Mother charged in death of adopted daughter

Date: 2005-12-14

SPRING HILL (AP) — A Tennessee woman who had adopted a baby from China nearly a year ago surrendered to authorities Tuesday on charges she had killed the 20-month-old girl.

Jennifer Alvey, 34, was indicted Monday by a grand jury on charges of first-degree murder, aggravated child abuse, aggravated child neglect and reckless homicide in the death of Emma Alvey.

In lieu of $250,000 bond, Alvey was being held in jail in Williamson County, a suburban county south of Nashville.

District Attorney General Ron Davis refused to comment on the details of the case Tuesday, but he said Alvey had been cooperative since her arrest.

“Any time there’s a case where a child has died under suspicious circumstances, there’s going to be an investigation,” Davis said.

Spring Hill police detective Sgt. Steve Cretin told The Tennessean newspaper that on Oct. 19, “the mother held the baby and shook the baby back and forth, striking the baby’s head on a coffee table in their living room.

“There are no indications that the father was involved in any way, or had any idea that this would happen,” he said “And we’ve had no prior reports of any abuse at this home.”

There are no other children in the household.

The Tennessean reported that police said Alvey took her daughter to the home of neighbors, Charlie and Nan Fink, who called police.

The child suffered a skull fracture and was taken to Monroe Carell Jr. Children’s Hospital at Vanderbilt University, where she died Oct. 24.

An autopsy by the Davidson County medical examiner’s office is not yet complete.

“After Emma died, Jennifer kind of stayed in the house all the time,” Nan Fink told The Tennessean.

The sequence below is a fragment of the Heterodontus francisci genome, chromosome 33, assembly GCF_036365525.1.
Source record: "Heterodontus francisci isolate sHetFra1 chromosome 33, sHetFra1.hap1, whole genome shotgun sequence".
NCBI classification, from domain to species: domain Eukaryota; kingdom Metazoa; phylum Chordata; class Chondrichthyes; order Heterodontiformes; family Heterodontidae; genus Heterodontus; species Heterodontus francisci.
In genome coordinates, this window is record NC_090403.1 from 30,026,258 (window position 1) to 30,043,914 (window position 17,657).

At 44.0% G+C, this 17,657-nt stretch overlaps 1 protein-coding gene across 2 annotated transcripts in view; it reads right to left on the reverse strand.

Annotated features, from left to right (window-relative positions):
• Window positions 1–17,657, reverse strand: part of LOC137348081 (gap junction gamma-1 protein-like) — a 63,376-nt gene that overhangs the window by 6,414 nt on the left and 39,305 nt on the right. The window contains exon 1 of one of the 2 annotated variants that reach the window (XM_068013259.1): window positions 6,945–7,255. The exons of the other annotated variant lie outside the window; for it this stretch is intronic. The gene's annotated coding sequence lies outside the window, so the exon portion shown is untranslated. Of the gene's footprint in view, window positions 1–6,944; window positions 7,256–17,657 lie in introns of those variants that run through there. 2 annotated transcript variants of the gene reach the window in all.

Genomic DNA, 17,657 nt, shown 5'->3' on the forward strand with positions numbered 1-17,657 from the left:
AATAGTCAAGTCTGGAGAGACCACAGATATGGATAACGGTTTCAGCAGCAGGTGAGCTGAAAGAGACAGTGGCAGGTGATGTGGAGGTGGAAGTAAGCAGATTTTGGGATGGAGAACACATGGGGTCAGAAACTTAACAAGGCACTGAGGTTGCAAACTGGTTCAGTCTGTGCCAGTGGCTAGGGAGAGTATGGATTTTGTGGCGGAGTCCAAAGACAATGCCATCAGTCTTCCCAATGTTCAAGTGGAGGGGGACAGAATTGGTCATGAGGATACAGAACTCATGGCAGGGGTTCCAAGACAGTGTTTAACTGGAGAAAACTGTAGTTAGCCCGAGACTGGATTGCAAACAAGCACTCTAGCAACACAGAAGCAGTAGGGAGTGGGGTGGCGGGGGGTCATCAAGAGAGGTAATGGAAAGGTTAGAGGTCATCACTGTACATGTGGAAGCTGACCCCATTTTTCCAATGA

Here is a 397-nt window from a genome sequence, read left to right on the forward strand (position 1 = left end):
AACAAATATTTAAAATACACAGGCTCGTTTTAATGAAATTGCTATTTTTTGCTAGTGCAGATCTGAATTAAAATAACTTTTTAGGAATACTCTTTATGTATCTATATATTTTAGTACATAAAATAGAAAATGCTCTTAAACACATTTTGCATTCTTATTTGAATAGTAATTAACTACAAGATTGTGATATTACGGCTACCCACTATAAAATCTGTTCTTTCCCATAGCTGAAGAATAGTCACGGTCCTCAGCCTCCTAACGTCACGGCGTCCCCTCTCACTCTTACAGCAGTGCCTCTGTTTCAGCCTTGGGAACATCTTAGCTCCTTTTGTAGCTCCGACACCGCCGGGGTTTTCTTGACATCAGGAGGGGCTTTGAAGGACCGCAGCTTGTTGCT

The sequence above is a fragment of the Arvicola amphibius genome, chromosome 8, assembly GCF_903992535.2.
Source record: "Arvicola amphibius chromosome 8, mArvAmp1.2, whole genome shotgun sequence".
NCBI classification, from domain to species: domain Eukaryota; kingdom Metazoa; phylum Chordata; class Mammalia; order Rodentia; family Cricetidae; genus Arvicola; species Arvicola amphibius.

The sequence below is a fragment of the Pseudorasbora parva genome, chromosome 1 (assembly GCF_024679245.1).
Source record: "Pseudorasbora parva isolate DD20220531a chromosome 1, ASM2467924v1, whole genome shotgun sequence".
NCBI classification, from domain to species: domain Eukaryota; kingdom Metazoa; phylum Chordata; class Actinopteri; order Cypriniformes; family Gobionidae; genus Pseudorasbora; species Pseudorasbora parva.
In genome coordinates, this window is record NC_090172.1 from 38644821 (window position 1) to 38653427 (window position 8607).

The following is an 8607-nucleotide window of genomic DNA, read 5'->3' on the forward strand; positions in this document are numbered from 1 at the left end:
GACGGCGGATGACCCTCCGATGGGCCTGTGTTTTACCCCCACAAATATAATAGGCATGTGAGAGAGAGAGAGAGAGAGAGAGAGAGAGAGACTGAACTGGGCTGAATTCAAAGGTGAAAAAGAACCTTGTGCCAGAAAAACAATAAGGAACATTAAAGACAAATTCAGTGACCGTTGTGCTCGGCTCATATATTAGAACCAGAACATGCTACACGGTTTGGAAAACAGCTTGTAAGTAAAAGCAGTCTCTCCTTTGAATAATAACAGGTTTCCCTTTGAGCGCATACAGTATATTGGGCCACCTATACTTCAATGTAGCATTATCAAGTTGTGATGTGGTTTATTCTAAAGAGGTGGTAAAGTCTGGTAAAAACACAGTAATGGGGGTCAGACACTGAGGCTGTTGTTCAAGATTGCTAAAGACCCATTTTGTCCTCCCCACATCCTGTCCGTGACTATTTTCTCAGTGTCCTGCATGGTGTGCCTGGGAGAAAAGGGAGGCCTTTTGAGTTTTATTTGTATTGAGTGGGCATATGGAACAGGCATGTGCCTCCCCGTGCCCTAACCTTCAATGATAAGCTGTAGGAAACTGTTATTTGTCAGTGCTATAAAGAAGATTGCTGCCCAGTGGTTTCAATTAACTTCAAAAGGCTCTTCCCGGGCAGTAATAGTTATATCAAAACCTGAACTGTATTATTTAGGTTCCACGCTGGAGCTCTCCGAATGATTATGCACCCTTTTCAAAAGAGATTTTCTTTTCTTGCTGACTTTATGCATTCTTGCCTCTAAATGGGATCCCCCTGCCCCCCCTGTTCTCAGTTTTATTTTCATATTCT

“But she brought a pie, a pumpkin pie, over here not long ago and said she was under investigation and didn’t know what would happen to her.”

Police said they did not know where in China the adoption originated, but they said Bethany Christian Services in Nashville handled the adoption.

Following Emma’s death, condolences were sent from around the world to Bethany Christian Services’ Web site, through which the couple adopted the child and posted a detailed description of the process that ended eight months ago when they returned to the United States with Emma.

The family’s profile is no longer on the Web site.

Tammy Delle, director of the Nashville office of Bethany Christian Services, said she could not discuss the adoption, citing privacy policies.

Delle said families wishing to adopt go through extensive screening processes that include background checks through local authorities, the Tennessee Bureau of Investigation and the FBI. Families’ health and financial histories are also checked.

“We also get references from friends, family and employers,” she said.

Cretin said this case was the first child murder case he could recall in the four years he’s been employed by the police department in Spring Hill.

“It’s been a long, drawnout investigation,” he said.

“It took a toll on everyone involved.”


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